Beowulf
XXXI
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Beowulf

Note.
In the poem, a large capital letter indicates the beginning of fitt (section) XXIX, but there is no corresponding Roman numeral. The numbering then skips XXX altogether and continues with XXXI.
XXXI.
"So held this king to the customs old,
that I wanted for nought in the wage I gained,
the meed of my might; he made me gifts,
Healfdene's heir, for my own disposal.
Now to thee, my prince, I proffer them all,
gladly give them. Thy grace alone
can find me favor. Few indeed
have I of kinsmen, save, Hygelac, thee!"
Then he bade them bear him the boar-head standard,
the battle-helm high, and breastplate gray,
the splendid sword; then spake in form:--
"Me this war-gear the wise old prince,
Hrothgar, gave, and his hest he added,
that its story be straightway said to thee. --
A while it was held by Heorogar king,
for long time lord of the land of Scyldings;
yet not to his son the sovran left it,
to daring Heoroweard, -- dear as he was to him,
his harness of battle. -- Well hold thou it all!"

And I heard that soon passed o'er the path of this treasure,
all apple-fallow, four good steeds,
each like the others, arms and horses
he gave to the king. So should kinsmen be,
not weave one another the net of wiles,
or with deep-hid treachery death contrive
for neighbor and comrade. His nephew was ever
by hardy Hygelac held full dear,
and each kept watch o'er the other's weal.
I heard, too, the necklace to Hygd he presented,
wonder-wrought treasure, which Wealhtheow gave him
sovran's daughter: three steeds he added,
slender and saddle-gay. Since such gift
the gem gleamed bright on the breast of the queen.

Thus showed his strain the son of Ecgtheow
as a man remarked for mighty deeds
and acts of honor. At ale he slew not
comrade or kin; nor cruel his mood,
though of sons of earth his strength was greatest,
a glorious gift that God had sent
the splendid leader. Long was he spurned,
and worthless by Geatish warriors held;
him at mead the master-of-clans
failed full oft to favor at all.
Slack and shiftless the strong men deemed him,
profitless prince; but payment came,
to the warrior honored, for all his woes. --

Then the bulwark-of-earls [footnote 1] bade bring within,
hardy chieftain, Hrethel's heirloom
garnished with gold: no Geat e'er knew
in shape of a sword a statelier prize.
The brand he laid in Beowulf's lap;
and of hides assigned him seven thousand, [footnote 2]
with house and high-seat. They held in common
land alike by their line of birth,
inheritance, home: but higher the king
because of his rule o'er the realm itself.

Now further it fell with the flight of years,
with harryings horrid, that Hygelac perished, [footnote 3]
and Heardred, too, by hewing of swords
under the shield-wall slaughtered lay,
when him at the van of his victor-folk
sought hardy heroes, Heatho-Scilfings,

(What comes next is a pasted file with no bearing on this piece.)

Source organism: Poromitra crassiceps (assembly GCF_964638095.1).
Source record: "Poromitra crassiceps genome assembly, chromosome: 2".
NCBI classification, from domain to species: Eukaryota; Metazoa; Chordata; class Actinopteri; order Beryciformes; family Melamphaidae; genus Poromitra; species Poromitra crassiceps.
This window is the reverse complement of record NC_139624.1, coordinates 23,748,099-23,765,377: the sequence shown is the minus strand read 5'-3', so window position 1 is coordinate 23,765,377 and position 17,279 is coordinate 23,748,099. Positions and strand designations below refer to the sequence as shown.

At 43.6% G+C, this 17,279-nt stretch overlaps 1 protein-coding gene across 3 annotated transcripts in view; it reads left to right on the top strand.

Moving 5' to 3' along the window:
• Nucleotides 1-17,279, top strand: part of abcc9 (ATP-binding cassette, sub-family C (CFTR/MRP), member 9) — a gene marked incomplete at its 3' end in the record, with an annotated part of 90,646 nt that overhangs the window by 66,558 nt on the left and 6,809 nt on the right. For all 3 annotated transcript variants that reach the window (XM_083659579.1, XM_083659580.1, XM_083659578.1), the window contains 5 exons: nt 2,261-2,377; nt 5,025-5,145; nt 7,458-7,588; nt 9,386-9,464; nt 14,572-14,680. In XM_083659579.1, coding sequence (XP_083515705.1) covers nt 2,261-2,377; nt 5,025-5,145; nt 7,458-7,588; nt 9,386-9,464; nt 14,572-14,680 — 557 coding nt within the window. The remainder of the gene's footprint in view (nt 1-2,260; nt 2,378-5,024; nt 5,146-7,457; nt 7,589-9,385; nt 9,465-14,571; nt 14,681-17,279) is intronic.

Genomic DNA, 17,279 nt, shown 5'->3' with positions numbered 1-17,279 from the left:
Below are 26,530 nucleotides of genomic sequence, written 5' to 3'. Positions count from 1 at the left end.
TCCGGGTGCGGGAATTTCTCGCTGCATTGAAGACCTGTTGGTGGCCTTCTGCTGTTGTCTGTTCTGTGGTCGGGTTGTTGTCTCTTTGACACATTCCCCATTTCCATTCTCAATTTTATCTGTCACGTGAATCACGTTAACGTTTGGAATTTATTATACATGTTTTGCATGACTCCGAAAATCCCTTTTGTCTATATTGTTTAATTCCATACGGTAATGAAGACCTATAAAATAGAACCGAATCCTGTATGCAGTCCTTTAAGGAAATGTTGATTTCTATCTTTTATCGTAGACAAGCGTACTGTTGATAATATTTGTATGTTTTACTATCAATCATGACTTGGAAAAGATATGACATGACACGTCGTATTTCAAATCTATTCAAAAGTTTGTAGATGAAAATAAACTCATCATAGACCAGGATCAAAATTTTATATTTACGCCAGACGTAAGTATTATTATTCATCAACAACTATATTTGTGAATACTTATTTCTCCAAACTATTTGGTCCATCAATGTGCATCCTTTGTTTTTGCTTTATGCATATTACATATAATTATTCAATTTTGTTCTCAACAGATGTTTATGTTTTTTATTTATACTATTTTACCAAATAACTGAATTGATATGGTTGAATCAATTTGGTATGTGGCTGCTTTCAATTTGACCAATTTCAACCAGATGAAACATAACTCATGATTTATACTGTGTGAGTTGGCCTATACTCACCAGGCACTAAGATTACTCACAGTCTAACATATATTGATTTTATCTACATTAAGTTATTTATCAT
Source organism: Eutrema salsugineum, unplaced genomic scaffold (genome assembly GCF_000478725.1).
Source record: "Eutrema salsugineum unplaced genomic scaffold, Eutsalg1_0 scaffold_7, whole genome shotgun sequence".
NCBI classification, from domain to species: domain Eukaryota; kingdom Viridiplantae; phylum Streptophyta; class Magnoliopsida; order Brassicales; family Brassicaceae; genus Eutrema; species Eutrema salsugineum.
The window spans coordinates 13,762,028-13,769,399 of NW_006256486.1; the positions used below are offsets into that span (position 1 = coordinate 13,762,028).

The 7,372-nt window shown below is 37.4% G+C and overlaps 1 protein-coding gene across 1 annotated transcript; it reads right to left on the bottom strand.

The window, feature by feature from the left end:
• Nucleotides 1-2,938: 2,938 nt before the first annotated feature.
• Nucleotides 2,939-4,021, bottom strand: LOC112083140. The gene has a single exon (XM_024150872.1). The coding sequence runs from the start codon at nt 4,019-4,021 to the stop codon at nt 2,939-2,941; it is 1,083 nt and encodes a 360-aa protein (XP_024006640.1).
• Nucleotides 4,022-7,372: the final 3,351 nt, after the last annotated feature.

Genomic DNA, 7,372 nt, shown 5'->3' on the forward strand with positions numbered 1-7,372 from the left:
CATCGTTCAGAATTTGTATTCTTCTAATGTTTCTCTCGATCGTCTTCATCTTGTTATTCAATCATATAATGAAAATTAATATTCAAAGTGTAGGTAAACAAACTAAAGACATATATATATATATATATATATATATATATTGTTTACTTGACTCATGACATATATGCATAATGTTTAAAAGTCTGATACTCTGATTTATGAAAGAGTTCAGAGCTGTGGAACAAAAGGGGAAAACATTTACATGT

in arms o'erwhelming Hereric's nephew.
Then Beowulf came as king this broad
realm to wield; and he ruled it well
fifty winters, [footnote 4] a wise old prince,
warding his land, until One began
in the dark of night, a Dragon, to rage.
In the grave on the hill a hoard it guarded,
in the stone-barrow steep. A strait path reached it,
unknown to mortals. Some man, however,
came by chance that cave within
to the heathen hoard. [footnote 5] In hand he took
a golden goblet, nor gave he it back,
stole with it away, while the watcher slept,
by thievish wiles: for the warden's wrath
prince and people must pay betimes!
Footnotes.
1.
Hygelac.

footnote 1
2.
This is generally assumed to mean hides, though the text simply says "seven thousand." A hide in England meant about 120 acres, though "the size of the acre varied."

footnote 2
3.
On the historical raid into Frankish territory between 512 and 520 A.D. The subsequent course of events, as gathered from hints of this epic, is partly told in Scandinavian legend.

footnote 3
4.
The chronology of this epic, as scholars have worked it out, would make Beowulf well over ninety years of age when he fights the dragon. But the fifty years of his reign need not be taken as historical fact.

footnote 4
5.
The text is here hopelessly illegible, and only the general drift of the meaning can be rescued. For one thing, we have the old myth of a dragon who guards hidden treasure. But with this runs the story of some noble, last of his race, who hides all his wealth within this barrow and there chants his farewell to life's glories. After his death the dragon takes possession of the hoard and watches over it. A condemned or banished man, desperate, hides in the barrow, discovers the treasure, and while the dragon sleeps, makes off with a golden beaker or the like, and carries it for propitiation to his master. The dragon discovers the loss and exacts fearful penalty from the people round about.

footnote 5
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